Strauss arrived in Chicago on Wednesday March 30th, and immediately went to the Auditorium where he led the orchestra in a rehearsal of his works lasting two and one half hours. The concert was presented in two performances – Friday April 1st at 2:15pm and Saturday April 2nd at 8:15pm. After the first concert, Chicago Tribune music critic W. L. Hubbard reported, in part:
“That master musician of modern music, that wonderful combination of poet, painter, and composer, the man to whom pictures are audible and tones visible – Richard Strauss – appeared at the Auditorium yesterday afternoon, and for over two hours some 3,700 persons sat beneath the spell his great gifts weave and listened to the tonal tales they enable him to tell.
“It may be that some who heard did not understand, and that many who listened did not fully comprehend. For fully to grasp all that this maker of musical pictures presents to us would mean that to us, too, the tones of an orchestra were but so many pigments, and that the color and forms drawn in them upon the canvas of the vibrant air were as clear, as distinct, and as definite to our aural vision as they are to his.
“To most of us such hearing is denied – our ears are still too blind to be able to see all the dream pictures Richard Strauss’ magical power would have us see through them. But while we may be thus blind, and while some of us in that blindness may even question the possibility of such tonal pictures existing – may, in short, doubt the possibility of music performing all the tasks he would have it perform – it was not difficult, while sitting yesterday afternoon in the presence of this mighty weaver of musical mysteries, to catch glimpses of the brilliantly colored pictures he was painting with tones, and to credit the possibility of music doing all he would have it do.”
The program opened with Theodore Thomas leading his orchestra in the prelude to “Die Meistersinger” after which he turned the podium over to Dr. Strauss for the remainder of the concert.
“A rousing fanfare from the whole orchestra and applause loud and long continued expressed to the celebrated conductor-composer Chicago’s cordial welcome. He bowed repeatedly, and then raised his baton for the first measures of ‘Thus Spake Zarathustra.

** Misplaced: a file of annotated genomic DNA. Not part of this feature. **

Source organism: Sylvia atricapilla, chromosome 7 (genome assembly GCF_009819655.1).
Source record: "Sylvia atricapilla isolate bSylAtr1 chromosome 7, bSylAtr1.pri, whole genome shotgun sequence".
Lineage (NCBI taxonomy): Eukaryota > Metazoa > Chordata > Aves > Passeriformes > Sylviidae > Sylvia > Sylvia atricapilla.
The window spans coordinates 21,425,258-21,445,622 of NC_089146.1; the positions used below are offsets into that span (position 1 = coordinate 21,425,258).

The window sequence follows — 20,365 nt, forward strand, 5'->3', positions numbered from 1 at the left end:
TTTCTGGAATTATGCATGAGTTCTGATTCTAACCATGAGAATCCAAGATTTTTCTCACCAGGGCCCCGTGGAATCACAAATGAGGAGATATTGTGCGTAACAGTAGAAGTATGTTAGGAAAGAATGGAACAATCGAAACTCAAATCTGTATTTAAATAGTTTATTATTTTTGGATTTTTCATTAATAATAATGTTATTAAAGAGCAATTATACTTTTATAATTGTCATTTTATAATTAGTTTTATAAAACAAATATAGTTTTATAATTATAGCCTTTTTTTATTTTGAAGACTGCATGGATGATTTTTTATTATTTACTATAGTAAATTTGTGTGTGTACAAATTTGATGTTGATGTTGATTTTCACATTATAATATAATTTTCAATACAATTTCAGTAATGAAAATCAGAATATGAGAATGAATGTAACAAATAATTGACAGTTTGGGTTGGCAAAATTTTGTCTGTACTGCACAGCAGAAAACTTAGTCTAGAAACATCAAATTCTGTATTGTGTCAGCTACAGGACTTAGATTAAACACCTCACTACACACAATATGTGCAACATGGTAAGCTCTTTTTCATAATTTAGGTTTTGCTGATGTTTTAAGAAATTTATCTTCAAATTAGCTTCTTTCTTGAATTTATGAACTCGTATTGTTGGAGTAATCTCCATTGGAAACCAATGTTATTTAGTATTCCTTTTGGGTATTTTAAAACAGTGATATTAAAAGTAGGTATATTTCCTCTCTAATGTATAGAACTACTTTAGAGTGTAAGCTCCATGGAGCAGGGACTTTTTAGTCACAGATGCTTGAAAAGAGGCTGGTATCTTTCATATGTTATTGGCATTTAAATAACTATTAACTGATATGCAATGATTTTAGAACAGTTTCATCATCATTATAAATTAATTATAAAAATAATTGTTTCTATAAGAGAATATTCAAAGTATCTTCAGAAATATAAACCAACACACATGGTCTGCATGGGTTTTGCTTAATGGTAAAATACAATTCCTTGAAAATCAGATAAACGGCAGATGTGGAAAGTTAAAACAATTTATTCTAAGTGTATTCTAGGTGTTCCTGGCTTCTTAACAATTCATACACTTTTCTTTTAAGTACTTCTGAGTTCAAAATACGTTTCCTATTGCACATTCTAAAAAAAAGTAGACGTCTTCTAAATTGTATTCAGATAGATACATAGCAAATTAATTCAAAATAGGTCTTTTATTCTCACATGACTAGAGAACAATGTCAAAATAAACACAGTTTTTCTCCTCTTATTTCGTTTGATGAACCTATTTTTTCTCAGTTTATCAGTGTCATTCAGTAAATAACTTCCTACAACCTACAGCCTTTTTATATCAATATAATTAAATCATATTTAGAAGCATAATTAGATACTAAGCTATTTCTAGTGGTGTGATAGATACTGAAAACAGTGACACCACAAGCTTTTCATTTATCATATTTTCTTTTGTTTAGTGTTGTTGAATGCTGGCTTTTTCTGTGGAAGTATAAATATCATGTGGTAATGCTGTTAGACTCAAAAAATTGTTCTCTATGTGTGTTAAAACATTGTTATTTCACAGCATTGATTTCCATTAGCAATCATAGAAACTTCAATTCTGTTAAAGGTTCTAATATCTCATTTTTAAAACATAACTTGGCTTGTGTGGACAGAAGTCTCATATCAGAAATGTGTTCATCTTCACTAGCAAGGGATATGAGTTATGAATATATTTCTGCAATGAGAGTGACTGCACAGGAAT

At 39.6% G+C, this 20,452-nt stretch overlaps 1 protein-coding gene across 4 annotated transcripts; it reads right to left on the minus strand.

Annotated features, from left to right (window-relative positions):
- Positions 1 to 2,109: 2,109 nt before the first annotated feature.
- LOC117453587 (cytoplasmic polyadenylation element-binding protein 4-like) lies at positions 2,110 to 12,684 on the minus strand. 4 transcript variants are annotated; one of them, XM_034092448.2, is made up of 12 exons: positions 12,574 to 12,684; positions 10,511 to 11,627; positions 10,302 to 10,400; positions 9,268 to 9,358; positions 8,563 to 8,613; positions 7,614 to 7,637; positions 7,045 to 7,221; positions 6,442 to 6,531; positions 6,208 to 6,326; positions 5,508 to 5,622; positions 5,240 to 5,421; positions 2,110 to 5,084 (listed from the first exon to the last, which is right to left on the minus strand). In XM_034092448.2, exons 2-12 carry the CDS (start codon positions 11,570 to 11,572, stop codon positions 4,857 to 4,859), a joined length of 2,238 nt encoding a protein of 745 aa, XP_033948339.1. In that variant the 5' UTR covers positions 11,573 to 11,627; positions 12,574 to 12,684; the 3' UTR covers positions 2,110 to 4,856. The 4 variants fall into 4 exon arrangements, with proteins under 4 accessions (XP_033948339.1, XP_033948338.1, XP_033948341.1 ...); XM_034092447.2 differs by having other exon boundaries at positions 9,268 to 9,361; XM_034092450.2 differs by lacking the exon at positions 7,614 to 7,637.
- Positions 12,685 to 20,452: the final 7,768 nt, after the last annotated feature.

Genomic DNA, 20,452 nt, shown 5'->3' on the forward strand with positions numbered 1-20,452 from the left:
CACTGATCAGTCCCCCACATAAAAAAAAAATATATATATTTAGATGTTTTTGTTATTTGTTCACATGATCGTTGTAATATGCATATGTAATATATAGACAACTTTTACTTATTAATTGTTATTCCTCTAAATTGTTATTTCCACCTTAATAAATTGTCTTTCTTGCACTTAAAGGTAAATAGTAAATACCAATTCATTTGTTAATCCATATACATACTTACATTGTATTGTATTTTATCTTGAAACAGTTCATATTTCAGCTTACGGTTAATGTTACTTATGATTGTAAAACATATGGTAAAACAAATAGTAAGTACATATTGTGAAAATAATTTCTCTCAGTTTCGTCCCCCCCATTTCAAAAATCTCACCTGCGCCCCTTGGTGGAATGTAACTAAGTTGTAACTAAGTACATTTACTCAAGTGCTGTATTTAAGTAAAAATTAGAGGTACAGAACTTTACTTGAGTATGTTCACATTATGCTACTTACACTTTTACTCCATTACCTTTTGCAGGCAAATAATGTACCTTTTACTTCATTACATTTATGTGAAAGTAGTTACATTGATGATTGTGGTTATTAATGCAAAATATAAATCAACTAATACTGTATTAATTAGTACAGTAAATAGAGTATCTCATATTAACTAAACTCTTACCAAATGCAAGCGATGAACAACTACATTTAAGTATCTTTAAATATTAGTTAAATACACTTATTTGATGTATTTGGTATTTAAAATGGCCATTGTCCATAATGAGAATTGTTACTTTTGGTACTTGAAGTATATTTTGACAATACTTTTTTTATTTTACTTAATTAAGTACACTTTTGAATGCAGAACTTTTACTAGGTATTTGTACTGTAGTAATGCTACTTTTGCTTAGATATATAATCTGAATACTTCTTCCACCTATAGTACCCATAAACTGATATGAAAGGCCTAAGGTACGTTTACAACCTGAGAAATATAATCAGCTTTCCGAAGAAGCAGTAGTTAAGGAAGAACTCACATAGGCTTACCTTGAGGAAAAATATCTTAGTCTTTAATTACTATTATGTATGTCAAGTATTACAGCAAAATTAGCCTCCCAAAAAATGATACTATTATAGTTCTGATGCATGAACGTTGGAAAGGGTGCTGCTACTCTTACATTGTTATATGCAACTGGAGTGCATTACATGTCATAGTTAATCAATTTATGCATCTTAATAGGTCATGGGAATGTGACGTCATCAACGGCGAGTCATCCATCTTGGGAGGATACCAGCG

“After the ‘Zarathustra,’ Mme. Strauss appeared, escorted by both Mr. Thomas and Dr. Strauss. Mme. Strauss is one of the leaders of the dress reform movement in Germany, and her gown yesterday was in this style, an elaborate creation of creamy lace and silk, which was distinctly becoming to her. Her singing proved interesting and satisfactory from an interpretative viewpoint. The voice has lost its richness in the upper middle register and in the high tones, but it is of no inconsiderably beauty in the lower half, and it is used throughout with so much of discretion and understanding that it seems adequate for all that is undertaken. The seven songs heard were beautifully interpreted, and the exquisite accompaniments, played, as they were, in the finest style by the orchestra, made the performance of them in high measure gratifying.”
Richard Strauss with his wife, Pauline Strauss de Ahna
The Glessners were present at the second Strauss concert on the evening of Saturday April 2nd, having just returned that afternoon from a two-month trip to Santa Barbara, California on account of Frances Glessner’s health. She made the following entry in her journal:
“We had a state room and were very comfortable coming home. Miss Gillette of Elkhart was on the train. We got here between three and four. Frances and Blewett met us – Alice was here at the house. George had gone to Canada and Littleton. Helen and Anna (her sisters) soon came. We had a good talk and a very warm welcome from all.
“In the evening we had the Lees and the sisters here to dinner and then we all went to the concert where we heard Richard Strauss conduct the orchestra. Madame Strauss sang. Mr. Thomas conducted the first number and Strauss the rest of the program.
“After the first number Mr. Thomas sat with Mrs. Thomas a while, then he called on us in our box. Mrs. Thomas, Mrs. Johnson, Mrs. Woodyatt, Mr. Baird called before the concert, - Mr. Burnham, Mr. Kramer, Mr. Block and others called in the intermission. Frances and Blewett went out to the florist in the intermission and sent flowers for me to the orchestra and the Strauss’.”
The Potter Palmer "castle" on Lake Shore Drive
On April 4th, Dr. and Mme. Strauss gave a benefit recital for the Russian Red Cross society at the residence of Potter and Bertha Palmer on Lake Shore Drive. The event netted $4,500 for the relief of Russian soldiers fighting in the Far East. The Chicago Tribune reported:
“It was entirely a Strauss recital. It was a German evening. Every selection given was of Strauss’ own composition. Dr. Richard Strauss, the famous composer and orchestra leader of Berlin, did not play a single solo, but presided at the piano as accompanist for every number. The first, second, and fourth parts of the program were by Mme. Strauss de Ahna, soprano, and the third part was by Paul Meyer, violinist, second concertmeister of the Chicago orchestra.”
The final performance by Dr. Strauss and his wife in Chicago was given at the Auditorium on the evening of Thursday April 14th. He traveled to Washington to give his final American concert on April 26th before returning to Germany. During his time in the United States he appeared in 36 concerts, and was received with enthusiasm in every city in which he performed.
NOTE: In February 1936, when CSO conductor Frederick Stock returned from a vacation, he directed the orchestra in a performance of the tone poem “Death and Transfiguration” by Richard Strauss in memory of John J. Glessner, who had died January 20th of that year.